By way of Clive Thompson’s collision detection blog, I came across this great article on citywide drug-testing using… wait for it… raw sewage. It only takes a teaspoon to find out the poop on metropolitan pill-popping. They can get good quantitative results on fifteen kinds of drugs. So for instance, they observe that “cocaine and ecstasy tended to peak on weekends and drop on weekdays, … while methamphetamine and prescription drugs were steady throughout the week.”
This is simultaneously funny and brilliant. It will be much more widely exploited in the future. It’s a perfect example of mining valuable data from otherwise unappreciated information flows. How does a cop know when a particular drug has become a problem for his jurisdiction? Arrests and drugs busts are sure to be trailing indicators, whereas community urinalysis is an infallible leading indicator (or rather an indicator that trails by no more than a few beers and a trip to the john).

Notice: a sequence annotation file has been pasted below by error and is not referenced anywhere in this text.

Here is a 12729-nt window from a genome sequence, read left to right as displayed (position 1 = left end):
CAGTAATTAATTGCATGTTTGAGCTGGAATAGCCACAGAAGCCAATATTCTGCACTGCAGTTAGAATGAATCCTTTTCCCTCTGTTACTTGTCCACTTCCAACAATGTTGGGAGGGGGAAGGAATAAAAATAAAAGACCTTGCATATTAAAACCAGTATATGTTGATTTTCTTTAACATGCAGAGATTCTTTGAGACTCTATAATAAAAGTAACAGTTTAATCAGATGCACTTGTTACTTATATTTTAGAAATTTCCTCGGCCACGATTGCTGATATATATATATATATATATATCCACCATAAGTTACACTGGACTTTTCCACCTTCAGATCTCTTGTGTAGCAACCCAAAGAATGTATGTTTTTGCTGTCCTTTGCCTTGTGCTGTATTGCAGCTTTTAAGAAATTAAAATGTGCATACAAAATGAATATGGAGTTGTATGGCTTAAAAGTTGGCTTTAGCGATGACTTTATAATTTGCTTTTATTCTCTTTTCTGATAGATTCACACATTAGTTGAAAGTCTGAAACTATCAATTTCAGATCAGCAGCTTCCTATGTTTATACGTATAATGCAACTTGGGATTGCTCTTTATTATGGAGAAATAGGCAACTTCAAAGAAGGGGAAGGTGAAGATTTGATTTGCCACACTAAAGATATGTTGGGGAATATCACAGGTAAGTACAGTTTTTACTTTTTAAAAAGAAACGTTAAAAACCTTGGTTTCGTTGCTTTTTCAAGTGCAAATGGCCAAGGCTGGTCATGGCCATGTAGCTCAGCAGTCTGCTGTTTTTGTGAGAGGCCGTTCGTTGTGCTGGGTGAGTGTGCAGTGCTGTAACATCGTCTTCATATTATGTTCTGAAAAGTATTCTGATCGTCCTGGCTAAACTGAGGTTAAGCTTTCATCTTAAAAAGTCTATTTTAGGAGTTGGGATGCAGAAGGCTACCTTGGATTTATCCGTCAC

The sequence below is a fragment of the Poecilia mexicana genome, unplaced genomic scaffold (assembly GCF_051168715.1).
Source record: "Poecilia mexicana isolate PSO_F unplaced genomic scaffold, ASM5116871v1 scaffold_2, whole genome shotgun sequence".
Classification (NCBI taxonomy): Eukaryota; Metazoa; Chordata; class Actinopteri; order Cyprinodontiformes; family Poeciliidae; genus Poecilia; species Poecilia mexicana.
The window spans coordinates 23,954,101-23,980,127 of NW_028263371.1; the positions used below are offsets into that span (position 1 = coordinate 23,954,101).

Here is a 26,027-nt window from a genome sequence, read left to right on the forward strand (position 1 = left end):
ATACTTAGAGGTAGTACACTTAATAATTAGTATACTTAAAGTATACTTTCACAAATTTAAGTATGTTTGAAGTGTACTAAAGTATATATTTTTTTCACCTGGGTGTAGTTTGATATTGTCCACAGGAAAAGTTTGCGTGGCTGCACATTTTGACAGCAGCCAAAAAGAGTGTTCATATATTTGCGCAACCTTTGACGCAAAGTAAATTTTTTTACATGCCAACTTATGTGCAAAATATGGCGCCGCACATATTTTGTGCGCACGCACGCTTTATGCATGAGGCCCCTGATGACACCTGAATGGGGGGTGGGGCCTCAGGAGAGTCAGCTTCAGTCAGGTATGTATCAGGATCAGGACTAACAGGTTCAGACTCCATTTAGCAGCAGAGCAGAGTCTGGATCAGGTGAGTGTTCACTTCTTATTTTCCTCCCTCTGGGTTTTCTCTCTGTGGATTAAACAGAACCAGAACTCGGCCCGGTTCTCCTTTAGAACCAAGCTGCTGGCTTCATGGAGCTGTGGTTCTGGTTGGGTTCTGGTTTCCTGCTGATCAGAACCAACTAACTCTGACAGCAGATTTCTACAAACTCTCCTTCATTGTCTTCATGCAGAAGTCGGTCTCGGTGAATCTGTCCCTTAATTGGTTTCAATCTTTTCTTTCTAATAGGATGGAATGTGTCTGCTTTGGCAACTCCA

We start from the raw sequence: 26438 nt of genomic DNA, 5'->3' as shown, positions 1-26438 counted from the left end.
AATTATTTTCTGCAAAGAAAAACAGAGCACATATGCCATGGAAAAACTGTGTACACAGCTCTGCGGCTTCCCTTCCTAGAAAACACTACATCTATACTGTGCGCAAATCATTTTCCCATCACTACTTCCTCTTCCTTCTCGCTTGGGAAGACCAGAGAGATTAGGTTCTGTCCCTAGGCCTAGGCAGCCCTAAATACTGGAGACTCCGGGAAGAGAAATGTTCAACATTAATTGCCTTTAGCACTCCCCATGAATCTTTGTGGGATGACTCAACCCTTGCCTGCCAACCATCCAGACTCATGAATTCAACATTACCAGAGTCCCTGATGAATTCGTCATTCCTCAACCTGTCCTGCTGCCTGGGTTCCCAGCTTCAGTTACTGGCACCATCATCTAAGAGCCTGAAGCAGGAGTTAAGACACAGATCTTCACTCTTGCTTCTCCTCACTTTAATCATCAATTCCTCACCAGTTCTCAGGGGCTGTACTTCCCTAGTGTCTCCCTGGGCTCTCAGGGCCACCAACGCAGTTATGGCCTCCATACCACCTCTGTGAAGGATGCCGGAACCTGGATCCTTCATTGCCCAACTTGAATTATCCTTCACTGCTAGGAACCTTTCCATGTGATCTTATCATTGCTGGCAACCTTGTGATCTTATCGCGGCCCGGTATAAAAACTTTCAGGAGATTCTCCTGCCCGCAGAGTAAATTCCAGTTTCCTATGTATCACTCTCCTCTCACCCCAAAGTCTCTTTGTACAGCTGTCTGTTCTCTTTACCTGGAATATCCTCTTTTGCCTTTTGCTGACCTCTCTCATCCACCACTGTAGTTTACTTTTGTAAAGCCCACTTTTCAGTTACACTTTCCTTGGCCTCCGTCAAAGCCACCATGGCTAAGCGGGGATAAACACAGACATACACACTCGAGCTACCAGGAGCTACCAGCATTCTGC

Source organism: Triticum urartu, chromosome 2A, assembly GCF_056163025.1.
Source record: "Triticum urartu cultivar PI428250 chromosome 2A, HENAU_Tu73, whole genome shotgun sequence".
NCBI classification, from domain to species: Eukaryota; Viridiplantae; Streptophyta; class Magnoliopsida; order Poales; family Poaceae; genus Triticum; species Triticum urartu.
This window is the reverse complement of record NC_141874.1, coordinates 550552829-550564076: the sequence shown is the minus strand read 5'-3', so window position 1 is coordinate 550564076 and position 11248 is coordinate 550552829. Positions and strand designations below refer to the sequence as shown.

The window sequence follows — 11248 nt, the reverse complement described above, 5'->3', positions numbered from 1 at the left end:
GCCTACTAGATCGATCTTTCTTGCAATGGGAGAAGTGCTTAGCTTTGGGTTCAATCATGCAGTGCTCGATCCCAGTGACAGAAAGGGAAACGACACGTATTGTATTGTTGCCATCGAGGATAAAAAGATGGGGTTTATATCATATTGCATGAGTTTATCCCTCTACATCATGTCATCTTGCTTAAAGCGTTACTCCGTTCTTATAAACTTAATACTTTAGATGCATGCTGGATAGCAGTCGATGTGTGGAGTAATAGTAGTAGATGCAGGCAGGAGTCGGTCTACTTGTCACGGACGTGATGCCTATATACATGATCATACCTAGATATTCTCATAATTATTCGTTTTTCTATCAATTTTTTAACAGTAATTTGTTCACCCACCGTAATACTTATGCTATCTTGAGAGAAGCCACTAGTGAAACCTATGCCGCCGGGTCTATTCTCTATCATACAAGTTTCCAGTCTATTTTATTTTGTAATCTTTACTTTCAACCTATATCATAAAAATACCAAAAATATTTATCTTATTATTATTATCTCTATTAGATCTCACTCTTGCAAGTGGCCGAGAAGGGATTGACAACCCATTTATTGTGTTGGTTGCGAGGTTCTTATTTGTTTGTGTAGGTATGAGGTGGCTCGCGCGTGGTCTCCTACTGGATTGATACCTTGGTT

Furthermore, the extensions are obvious and sure to be pursued. Sample your city by district, by neighborhood, by building. If I was a cop, I’d want to know where trouble was brewing. I can envision a whole new kind of heat map. Imagine the possibilities… test for capsaicin and you could probably use it to find the locations of good Mexican restaurants. Of course, you wouldn’t even need a fancy test to tell if it’s asparagus season.
It’s only a matter of time until suspicious employers are dipping into the used coffee stream at work. And what better way to see what your teenager’s been up to? I can see a darn good business in combination sewage trap tappers and drug test kits. Call it the Poop ‘n’ Snoop: “Once they go, you’re in the know.”
The litter box attachment would verify your cat has licked his blow problem.
Anybody want to invest?